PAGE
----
A police officer has claimed people are using the Dominic Cummings controversy as an excuse to avoid lockdown rules.
A caller, identified as Scott, who says he has been policing in London, told LBC the controversy surrounding Boris Johnson’s senior adviser has already had an adverse effect on public compliance with the coronavirus restrictions.
Cummings is under fire and Tory MPs have called for him to go after it emerged he drove 260 miles from London to County Durham to self isolate with COVID-19 symptoms in March.
He also drove to Barnard Castle and got out for 15 minutes to sit by the river in a journey he said was to check his eyesight.
Lockdown rules at the time said you should only leave the house for essential reasons, like grocery shopping or exercise.
Cummings and Johnson have so far defied calls for the strategist to quit amid claims his actions had undermined the government’s messaging about lockdown.
Adjusted lockdown rules in England mean you can now meet up with someone from outside of your household, but cannot meet in groups of more than two and should maintain social distancing while doing so.
Asked if people had use the controversy as an excuse to break the rules, Scott told LBC: “There are three separate groups of people who have said to me today, ‘well if Dominic Cummings can do what he wants’.
“Actually, I think two people specifically said him, one person said the government, by which I automatically assume he’s talking about this, ‘(if the government) can do what they want then we should be able to too, so why are you bullying me Mr Officer?’ is kind of along the lines of the conversations that I’ve had today.”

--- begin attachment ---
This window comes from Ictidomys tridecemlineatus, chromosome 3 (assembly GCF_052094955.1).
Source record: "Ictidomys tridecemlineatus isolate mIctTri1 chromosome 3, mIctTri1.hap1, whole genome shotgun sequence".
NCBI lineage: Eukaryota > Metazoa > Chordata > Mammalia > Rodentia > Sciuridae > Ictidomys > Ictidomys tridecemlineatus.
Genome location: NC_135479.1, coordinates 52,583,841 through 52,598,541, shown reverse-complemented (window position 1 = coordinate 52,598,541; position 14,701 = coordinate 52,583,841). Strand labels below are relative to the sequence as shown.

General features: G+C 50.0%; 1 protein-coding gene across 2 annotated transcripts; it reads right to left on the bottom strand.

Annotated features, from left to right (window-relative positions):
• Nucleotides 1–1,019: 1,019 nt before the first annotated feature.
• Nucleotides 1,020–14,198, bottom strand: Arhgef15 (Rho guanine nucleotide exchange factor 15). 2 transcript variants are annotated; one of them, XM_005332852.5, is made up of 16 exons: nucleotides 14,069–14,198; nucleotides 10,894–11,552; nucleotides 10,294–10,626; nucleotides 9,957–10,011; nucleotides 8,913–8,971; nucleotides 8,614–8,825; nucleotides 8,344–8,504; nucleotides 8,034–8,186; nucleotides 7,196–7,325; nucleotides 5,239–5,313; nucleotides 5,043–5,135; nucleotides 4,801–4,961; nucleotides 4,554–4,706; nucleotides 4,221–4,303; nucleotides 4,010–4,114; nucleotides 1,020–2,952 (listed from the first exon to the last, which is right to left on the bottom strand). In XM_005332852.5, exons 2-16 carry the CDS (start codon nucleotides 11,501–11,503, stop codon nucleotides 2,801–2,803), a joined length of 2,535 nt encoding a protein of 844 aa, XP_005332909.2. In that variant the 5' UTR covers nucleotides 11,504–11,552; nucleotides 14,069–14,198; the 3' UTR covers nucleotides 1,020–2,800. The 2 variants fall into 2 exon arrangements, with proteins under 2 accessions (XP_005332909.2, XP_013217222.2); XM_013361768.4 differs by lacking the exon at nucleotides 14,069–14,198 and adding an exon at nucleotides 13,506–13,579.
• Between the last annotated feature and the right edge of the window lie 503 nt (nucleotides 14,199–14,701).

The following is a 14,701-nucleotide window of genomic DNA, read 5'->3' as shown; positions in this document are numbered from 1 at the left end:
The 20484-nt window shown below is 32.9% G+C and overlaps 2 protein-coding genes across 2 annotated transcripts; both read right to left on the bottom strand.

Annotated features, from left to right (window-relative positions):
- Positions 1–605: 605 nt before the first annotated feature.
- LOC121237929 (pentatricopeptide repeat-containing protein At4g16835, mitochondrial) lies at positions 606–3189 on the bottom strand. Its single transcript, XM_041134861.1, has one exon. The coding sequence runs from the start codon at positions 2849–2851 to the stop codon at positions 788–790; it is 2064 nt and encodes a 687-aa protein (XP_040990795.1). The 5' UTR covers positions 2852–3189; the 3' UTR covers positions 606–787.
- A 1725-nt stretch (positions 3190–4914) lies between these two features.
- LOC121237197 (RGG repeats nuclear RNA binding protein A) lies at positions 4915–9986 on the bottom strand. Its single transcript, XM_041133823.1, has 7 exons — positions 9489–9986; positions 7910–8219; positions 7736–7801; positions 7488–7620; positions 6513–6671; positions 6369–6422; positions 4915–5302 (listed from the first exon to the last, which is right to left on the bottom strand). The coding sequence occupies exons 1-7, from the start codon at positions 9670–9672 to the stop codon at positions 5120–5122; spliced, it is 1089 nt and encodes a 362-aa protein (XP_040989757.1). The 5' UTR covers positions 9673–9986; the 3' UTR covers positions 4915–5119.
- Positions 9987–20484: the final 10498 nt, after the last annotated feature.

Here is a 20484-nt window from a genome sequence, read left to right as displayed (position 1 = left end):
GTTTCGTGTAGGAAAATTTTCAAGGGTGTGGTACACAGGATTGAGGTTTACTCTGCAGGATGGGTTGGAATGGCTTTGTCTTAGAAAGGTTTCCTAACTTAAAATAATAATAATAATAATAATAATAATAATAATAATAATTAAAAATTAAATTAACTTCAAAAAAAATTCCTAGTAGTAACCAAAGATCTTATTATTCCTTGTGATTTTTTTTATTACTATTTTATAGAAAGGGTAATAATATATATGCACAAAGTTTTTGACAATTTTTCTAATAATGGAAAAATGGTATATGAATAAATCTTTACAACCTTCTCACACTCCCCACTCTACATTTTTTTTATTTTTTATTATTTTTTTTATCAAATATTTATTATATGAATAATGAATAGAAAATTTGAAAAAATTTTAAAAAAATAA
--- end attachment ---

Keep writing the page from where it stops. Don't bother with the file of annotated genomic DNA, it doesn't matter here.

Streets and parks have been busier, Scott added, which has at least in part been down to people being bored of remaining inside, he said.
But the PM’s senior aide’s actions have not helped his task.
Scott also said he did not see “how I can go to bed tonight knowing that I made people pay fines for breaching lockdown if it just seems that if you’re powerful and wealthy enough that you can do whatever you want”.
On Monday, Cummings insisted he did not regret his actions in an extraordinary press conference at Downing Street.
He repeatedly refused to apologise and said the regulations allowed him to travel because he was worried about his child’s welfare if he and his wife fell too severely ill with COVID-19.
Boris Johnson has also stood by him, insisting he could “not mark down” Cummings but adding on Monday that he regretted the “confusion and the anger” caused by the controversy.
A report from Bournemouth beach quoted one visitor as saying the situation had “encouraged” her to visit the seaside.
Tory MPs have openly called for Cummings to leave government while Labour leader Sir Keir Starmer said he would have sacked the ex-Vote Leave director if he had been prime minister.
Opposition parties, without Starmer, were due to meet on Tuesday morning to discuss how to proceed with the controversy, SNP’s Westminster leader Ian Blackford has said.
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